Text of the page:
This is an archived article that was published on sltrib.com in 2010, and information in the article may be outdated. It is provided only for personal research purposes and may not be reprinted.
Only the most maladjusted and insecure among those on hand at EnergySolutions Arena, including the players, could have cared in the least about the final count Thursday night, when the Jazz opened their 2010 preseason against Portland in the annual Who-Gives-A-Flyin'-Rip Classic.
Not even Jerry Sloan cared about the end result. The proof? He played Kyrylo Fesenko, Earl Watson, Sundiata Gaines, Jeremy Evans, and Gordon Hayward for most of the fourth quarter, while the front-line guys spectated.
Winning a game on Oct. 7 mattered not enough to even mention the score here. The numbers on the board were mere digits in the lights on this insignificant night.
The real issue was how the new and revitalized Jazz would fit together in their first taste of semi-legitimate competition against a semi-legitimate opponent in semi-legitimate circumstances.
The semi-legitimate short answer? Semi-legitimate.
But semi-legitimate enough for Deron Williams to believe this bunch of Jazz players could be the best he's ever competed with in his six seasons here. His only qualifiers: "Once we start clicking," and, "We're going to need that second group."
The first group, a starting lineup of Williams, Raja Bell, Al Jefferson, Paul Millsap, and Andrei Kirilenko, rolled up a big lead on the Blazers, and from there ... planted a new seed that looked promising, indeed.
"With Deron out there," said Bell, "anybody could do well."
That's what everyone wanted to see, especially how Jefferson, in his first game of any kind for the Jazz, could differentiate his head from his love handles in Utah's more complex offensive schemes, some of which seemed, at times, as foreign to the big man as multivariable calculus. At others, it was simple addition.
"Overall, I did a good job," said Jefferson, who scored six points and hauled six boards in nearly 26 minutes. "It felt good. I'll get it all down in the preseason, before the season starts."
He added: "It's just going to get better and better."
Sloan's assessment of Jefferson's inaugural effort: "He was fine. He's looking to pass the basketball. He's going to score points. He's still getting comfortable with us and we're still trying to get comfortable with him. It takes time and I appreciate his hard work."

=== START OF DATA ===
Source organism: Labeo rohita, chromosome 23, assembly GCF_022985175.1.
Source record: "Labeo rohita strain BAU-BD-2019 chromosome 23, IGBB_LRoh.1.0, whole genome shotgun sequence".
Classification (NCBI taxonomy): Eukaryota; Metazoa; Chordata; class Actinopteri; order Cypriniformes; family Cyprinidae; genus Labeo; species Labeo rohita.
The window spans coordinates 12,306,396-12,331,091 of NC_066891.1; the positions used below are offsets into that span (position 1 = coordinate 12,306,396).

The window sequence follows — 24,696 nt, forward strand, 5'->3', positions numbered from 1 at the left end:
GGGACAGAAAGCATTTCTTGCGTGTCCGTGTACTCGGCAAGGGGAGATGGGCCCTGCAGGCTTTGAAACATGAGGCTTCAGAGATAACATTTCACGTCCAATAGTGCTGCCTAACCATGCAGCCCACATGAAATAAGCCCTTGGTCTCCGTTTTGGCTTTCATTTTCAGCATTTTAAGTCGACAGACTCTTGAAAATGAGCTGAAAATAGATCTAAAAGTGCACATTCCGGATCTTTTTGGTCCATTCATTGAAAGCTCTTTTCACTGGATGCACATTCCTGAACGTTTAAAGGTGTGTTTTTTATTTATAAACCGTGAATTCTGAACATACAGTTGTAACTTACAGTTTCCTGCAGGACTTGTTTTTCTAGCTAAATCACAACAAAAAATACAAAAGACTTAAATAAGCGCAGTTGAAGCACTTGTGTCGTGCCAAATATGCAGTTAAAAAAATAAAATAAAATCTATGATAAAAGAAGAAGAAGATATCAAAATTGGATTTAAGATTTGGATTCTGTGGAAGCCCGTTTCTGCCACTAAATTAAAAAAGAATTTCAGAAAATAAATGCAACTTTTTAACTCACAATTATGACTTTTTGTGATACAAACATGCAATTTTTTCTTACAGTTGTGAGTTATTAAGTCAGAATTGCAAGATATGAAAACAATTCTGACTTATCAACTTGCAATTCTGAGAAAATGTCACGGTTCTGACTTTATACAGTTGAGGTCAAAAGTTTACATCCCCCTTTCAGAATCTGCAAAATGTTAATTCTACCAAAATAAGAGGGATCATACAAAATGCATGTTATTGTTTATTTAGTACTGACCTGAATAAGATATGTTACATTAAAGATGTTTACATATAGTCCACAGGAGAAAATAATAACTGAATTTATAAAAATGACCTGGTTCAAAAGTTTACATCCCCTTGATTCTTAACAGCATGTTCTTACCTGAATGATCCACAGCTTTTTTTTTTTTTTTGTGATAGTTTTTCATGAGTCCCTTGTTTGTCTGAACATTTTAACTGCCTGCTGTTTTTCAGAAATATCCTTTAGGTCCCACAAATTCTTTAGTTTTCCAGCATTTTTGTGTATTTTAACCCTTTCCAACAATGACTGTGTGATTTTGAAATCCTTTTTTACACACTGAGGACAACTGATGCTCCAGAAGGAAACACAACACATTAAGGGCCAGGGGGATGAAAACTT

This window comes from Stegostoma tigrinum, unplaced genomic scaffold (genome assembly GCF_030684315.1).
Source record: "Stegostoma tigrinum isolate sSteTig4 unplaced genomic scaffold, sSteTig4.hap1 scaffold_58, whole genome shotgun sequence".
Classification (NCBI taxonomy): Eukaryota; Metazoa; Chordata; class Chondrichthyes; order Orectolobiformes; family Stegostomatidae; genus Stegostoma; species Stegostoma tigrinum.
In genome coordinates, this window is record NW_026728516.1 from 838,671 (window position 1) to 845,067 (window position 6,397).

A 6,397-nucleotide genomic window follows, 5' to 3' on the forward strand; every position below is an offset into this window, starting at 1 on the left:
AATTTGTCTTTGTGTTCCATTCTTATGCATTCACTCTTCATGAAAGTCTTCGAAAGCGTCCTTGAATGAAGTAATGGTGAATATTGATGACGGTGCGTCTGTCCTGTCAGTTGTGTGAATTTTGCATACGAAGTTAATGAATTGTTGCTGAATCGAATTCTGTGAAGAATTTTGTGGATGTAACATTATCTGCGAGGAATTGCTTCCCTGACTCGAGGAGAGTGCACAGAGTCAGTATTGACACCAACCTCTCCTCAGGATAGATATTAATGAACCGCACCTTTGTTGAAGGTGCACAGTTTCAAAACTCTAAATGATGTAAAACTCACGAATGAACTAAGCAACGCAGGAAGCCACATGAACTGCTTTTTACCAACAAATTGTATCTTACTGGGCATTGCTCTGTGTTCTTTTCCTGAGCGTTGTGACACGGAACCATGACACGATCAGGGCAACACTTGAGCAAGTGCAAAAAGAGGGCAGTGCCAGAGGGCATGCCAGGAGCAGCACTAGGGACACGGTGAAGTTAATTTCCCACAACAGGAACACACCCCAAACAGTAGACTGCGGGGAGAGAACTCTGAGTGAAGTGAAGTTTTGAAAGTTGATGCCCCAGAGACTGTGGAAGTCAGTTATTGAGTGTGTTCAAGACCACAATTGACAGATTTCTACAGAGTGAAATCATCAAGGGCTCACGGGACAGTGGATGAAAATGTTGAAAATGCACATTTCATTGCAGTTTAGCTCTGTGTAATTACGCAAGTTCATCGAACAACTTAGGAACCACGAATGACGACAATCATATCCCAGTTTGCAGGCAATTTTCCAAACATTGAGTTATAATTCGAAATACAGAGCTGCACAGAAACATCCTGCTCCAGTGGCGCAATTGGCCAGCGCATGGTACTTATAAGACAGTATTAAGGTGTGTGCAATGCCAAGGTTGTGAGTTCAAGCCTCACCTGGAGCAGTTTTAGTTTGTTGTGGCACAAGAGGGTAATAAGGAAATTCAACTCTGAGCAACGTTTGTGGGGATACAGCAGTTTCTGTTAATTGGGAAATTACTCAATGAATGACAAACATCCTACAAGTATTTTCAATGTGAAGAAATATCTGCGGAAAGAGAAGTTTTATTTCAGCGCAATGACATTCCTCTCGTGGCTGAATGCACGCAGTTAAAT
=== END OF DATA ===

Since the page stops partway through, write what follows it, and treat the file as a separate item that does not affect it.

Another curiosity: Would Bell seamlessly slip back into the Jazz lineup after being away from the team for a handful of seasons. Bell, now a veteran, struggled to adapt his offensive game to the Jazz his first time around here, but now it will be easier. He had five points in 19 minutes. And his defense appeared to inspire his teammates, putting up stiff resistance for stiff resistance's sake.
"I hope to help," he said. "I'll drop a few bits of advice here and there."
Another newcomer, point guard Earl Watson, didn't contribute all that much until he hit two free throws at game's end.
Those eager for the debut of Gordon Hayward probably were encouraged. The first-round pick out of Butler got more minutes than any other Jazz player, going nearly 28 minutes, scoring nine points and handling the ball a lot.
"I just went out and played hard," he said.
Sloan slathered praise on the rook, saying: "He just plays basketball, however you want to break that down. He takes the ball to the basket and makes passes. He got lost a bit defensively, but that's what a rookie has got to expect and learn how to fight through that. He's certainly not afraid."
Pay special note to the first sentence there, and the last.
Jerry likes this kid.
He also likes second-round pick Evans, who maybe has more athleticism than any Jazz player in a decade. Evans can flat-out sky, evidenced in his nine points and seven boards.
Gaines also played well, getting eight points in just 12 minutes.
"Yatta is instant energy," Williams said. "... Doesn't matter if he plays two minutes or 20 minutes, he is going to be effective while he is out there."
All in all, the Who-Gives-A-Flyin'-Rip Classic was a success, then.
If you are one of the maladjusted and insecure few who weren't on hand ... well, OK, the Jazz won, 100-96.
GORDON MONSON hosts "The Gordon Monson Show" weekdays from 2-6 p.m. on 1280 The Zone. He can be reached at email@example.com.